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Title (Primary) Global mismatches in aboveground and belowground biodiversity
Author Cameron, E.K.; Martins, I.S.; Lavelle, P.; Mathieu, J.; Tedersoo, L.; Bahram, M.; Gottschall, F.; Guerra, C.A.; Hines, J.; Patoine, G.; Siebert, J.; Winter, M.; Cesarz, S.; Ferlian, O.; Kreft, H.; Lovejoy, T.E.; Montanarella, L.; Orgiazzi, A.; Pereira, H.M.; Phillips, H.R.P.; Settele, J.; Wall, D.H.; Eisenhauer, N.;
Journal Conservation Biology
Year 2019
Department BZF; iDiv;
Volume 33
Issue 5
Language englisch;
POF III (all) T12;
Supplements https://conbio.onlinelibrary.wiley.com/action/downloadSupplement?doi=10.1111%2Fcobi.13311&file=cobi13311-sup-0001-AppendixS1.docx
https://conbio.onlinelibrary.wiley.com/action/downloadSupplement?doi=10.1111%2Fcobi.13311&file=cobi13311-sup-0002-AppendixS2.docx
Keywords aboveground‐belowground; bacteria; fungi; global patterns; macrofauna; mismatch; policy, soil biodiversity
Abstract Human activities are accelerating global biodiversity change and have resulted in severely threatened ecosystem services. A large proportion of terrestrial biodiversity is harbored by soil, but soil biodiversity has been neglected from many global biodiversity assessments and conservation actions, and our understanding of global patterns of soil biodiversity remains limited. In particular, the extent to which hotspots and coldspots of aboveground and soil biodiversity overlap is not clear. We examined global patterns of overlap by mapping indices of aboveground (mammals, birds, amphibians, vascular plants) and soil (bacteria, fungi, macrofauna) biodiversity. Our analysis indicated that areas of mismatch between aboveground and soil biodiversity covered 27% of the Earth's terrestrial surface. The temperate broadleaf and mixed forests biome had the highest proportion of grid cells with high aboveground biodiversity but low soil biodiversity, while the boreal and tundra biomes had higher soil biodiversity but low aboveground biodiversity. While more data on soil biodiversity is needed, both to cover geographic gaps and to include additional taxa, our results suggest that protecting aboveground biodiversity may not sufficiently reduce threats to soil biodiversity. Given the functional importance of soil biodiversity and the role of soils for human well‐being, soil biodiversity should be further considered in policy agendas and conservation actions by adapting management practices to sustain soil biodiversity and considering soil biodiversity when designing protected areas.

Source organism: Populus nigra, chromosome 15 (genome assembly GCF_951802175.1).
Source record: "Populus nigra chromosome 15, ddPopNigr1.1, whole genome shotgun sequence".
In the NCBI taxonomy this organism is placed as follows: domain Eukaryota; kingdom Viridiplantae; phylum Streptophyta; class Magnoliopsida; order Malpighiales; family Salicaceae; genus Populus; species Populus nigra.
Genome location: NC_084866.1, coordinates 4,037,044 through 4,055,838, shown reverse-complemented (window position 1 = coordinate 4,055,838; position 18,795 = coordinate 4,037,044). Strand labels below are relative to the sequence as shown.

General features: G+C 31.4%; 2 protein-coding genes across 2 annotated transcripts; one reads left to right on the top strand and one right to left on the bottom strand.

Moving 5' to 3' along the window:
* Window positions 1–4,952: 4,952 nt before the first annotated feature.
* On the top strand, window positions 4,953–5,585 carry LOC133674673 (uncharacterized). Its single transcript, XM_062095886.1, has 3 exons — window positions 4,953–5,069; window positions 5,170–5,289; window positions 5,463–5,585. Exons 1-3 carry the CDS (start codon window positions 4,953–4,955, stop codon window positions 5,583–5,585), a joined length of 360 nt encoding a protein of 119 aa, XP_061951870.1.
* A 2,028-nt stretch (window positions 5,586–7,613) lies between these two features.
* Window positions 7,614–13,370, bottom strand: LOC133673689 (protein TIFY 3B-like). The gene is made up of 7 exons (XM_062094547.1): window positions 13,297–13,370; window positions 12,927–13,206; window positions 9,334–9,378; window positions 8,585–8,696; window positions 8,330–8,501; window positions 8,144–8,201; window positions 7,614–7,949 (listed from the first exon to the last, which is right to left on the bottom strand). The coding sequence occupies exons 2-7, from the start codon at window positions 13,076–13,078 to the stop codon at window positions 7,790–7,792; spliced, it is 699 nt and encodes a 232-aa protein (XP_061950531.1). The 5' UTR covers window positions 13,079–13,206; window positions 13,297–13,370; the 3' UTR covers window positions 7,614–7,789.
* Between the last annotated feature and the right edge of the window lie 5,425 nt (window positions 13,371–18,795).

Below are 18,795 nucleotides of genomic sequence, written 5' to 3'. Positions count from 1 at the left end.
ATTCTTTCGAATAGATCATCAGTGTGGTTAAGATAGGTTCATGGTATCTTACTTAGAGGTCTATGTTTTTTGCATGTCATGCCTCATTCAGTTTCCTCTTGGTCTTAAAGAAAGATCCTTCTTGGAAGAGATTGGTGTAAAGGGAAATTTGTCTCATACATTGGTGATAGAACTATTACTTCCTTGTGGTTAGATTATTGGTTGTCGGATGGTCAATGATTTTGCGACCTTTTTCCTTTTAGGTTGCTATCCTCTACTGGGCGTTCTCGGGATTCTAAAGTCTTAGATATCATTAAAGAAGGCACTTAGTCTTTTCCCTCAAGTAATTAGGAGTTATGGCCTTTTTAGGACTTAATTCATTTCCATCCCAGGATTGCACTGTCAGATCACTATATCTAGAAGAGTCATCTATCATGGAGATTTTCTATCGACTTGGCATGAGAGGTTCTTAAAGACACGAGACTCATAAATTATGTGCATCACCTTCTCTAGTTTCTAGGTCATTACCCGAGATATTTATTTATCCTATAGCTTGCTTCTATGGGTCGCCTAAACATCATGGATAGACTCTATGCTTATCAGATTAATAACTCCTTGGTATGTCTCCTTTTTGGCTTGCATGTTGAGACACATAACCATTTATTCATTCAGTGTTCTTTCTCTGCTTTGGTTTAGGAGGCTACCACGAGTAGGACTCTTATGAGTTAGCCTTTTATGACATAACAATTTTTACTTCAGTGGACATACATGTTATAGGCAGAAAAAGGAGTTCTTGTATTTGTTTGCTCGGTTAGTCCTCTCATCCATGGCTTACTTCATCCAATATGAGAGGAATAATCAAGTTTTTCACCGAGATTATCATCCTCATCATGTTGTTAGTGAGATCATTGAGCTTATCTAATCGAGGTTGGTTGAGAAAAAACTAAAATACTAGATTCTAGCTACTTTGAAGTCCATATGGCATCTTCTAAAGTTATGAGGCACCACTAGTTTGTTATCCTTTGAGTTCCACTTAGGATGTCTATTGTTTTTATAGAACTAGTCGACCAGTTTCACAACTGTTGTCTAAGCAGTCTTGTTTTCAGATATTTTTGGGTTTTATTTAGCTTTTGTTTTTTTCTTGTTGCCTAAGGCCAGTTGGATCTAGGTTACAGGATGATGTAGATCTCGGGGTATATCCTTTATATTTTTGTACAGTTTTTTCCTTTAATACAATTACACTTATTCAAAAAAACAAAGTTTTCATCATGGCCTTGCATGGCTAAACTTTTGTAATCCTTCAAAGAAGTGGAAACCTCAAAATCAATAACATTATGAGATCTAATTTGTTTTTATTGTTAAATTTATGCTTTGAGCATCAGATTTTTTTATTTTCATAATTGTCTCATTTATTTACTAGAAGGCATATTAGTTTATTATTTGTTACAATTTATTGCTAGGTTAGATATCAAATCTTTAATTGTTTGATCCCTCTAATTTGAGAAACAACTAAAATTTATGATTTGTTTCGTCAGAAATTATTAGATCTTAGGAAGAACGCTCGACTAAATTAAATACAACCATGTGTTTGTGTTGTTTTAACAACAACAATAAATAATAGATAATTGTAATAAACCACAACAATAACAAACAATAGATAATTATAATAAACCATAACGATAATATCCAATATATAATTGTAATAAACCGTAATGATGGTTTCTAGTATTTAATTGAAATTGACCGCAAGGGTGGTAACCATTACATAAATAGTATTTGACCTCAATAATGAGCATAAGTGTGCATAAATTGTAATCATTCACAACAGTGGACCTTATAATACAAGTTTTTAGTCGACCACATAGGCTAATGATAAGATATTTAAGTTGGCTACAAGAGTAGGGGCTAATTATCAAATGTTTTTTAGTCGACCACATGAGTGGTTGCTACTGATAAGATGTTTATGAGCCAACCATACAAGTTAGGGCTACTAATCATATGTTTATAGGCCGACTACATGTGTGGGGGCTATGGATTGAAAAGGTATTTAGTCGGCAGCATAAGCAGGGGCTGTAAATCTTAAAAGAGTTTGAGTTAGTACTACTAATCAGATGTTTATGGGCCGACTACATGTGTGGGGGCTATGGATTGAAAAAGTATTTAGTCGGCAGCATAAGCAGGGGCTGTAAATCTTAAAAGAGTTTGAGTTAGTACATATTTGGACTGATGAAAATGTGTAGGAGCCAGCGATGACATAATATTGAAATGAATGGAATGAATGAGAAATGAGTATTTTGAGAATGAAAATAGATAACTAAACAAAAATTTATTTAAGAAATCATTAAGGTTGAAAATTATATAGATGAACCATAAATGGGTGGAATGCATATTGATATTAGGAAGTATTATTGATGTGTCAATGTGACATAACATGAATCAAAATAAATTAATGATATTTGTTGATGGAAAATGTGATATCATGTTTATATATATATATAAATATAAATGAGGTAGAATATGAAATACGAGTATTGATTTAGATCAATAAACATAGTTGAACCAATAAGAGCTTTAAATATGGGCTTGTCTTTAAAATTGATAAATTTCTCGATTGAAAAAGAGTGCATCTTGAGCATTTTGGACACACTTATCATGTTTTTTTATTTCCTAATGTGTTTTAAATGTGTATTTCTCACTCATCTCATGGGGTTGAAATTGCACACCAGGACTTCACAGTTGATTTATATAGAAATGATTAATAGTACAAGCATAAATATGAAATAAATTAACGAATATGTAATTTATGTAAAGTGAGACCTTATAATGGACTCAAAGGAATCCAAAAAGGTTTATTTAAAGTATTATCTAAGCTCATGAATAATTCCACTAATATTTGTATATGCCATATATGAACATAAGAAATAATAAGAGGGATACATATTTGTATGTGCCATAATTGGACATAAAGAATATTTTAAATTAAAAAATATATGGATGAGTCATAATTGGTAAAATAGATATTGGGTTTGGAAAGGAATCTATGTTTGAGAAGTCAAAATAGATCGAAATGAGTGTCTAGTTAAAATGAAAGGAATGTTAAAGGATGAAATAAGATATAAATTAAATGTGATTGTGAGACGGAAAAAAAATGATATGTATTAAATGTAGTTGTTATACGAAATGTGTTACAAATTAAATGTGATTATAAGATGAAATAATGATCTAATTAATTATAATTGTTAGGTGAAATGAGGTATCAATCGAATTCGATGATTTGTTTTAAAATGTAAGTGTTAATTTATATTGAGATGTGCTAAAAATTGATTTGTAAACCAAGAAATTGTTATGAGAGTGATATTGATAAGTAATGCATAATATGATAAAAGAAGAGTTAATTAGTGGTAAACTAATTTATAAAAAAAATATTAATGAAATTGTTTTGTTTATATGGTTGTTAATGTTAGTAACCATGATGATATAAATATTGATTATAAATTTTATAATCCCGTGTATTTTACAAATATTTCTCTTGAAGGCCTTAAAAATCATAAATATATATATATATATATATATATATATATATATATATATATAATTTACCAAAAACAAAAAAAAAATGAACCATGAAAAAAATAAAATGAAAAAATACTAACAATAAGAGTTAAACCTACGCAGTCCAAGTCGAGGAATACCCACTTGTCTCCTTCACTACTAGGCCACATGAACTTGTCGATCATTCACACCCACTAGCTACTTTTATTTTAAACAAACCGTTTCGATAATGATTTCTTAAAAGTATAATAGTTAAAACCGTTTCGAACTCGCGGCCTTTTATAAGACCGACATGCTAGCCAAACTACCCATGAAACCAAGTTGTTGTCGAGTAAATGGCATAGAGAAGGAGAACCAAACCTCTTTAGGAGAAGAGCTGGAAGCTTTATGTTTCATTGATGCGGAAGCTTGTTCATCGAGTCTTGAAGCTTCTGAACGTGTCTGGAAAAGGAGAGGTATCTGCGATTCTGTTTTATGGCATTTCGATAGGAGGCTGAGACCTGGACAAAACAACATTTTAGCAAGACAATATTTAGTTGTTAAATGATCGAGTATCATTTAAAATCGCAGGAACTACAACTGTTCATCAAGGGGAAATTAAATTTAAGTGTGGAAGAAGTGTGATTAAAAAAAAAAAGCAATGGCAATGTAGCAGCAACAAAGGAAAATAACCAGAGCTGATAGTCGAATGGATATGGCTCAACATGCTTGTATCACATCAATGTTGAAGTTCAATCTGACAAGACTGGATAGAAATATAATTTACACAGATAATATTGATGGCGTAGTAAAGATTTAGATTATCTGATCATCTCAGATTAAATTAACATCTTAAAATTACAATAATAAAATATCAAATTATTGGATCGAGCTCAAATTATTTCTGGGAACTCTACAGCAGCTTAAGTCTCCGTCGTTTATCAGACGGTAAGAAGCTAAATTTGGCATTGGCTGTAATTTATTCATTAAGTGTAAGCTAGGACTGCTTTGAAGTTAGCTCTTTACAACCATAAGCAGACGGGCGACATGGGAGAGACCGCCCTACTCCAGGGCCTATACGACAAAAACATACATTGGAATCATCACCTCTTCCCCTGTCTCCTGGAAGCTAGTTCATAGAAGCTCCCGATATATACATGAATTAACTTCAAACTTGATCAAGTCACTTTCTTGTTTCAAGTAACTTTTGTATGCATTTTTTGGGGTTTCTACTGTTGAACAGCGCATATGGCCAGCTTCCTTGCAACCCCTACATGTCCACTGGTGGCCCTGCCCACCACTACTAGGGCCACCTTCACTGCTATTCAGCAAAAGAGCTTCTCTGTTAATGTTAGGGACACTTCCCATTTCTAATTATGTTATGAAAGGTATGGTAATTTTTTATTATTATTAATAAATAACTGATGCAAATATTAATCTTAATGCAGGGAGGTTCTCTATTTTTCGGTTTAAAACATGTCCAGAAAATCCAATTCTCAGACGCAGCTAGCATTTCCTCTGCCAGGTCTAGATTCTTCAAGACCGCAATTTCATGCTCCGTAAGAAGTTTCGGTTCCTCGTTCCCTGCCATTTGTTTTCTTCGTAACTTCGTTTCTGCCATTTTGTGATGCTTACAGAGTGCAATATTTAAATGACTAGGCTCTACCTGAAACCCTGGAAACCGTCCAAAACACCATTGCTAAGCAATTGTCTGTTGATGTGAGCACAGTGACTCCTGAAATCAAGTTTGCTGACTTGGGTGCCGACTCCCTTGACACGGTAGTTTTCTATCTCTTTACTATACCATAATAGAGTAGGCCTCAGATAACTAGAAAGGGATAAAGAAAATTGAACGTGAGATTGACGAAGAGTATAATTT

ID 21681
Persistent UFZ Identifier http://www.ufz.de/index.php?en=20939&ufzPublicationIdentifier=21681
Cameron, E.K., Martins, I.S., Lavelle, P., Mathieu, J., Tedersoo, L., Bahram, M., Gottschall, F., Guerra, C.A., Hines, J., Patoine, G., Siebert, J., Winter, M., Cesarz, S., Ferlian, O., Kreft, H., Lovejoy, T.E., Montanarella, L., Orgiazzi, A., Pereira, H.M., Phillips, H.R.P., Settele, J., Wall, D.H., Eisenhauer, N. (2019):
Global mismatches in aboveground and belowground biodiversity
Conserv. Biol. 33 (5), 1187 - 1192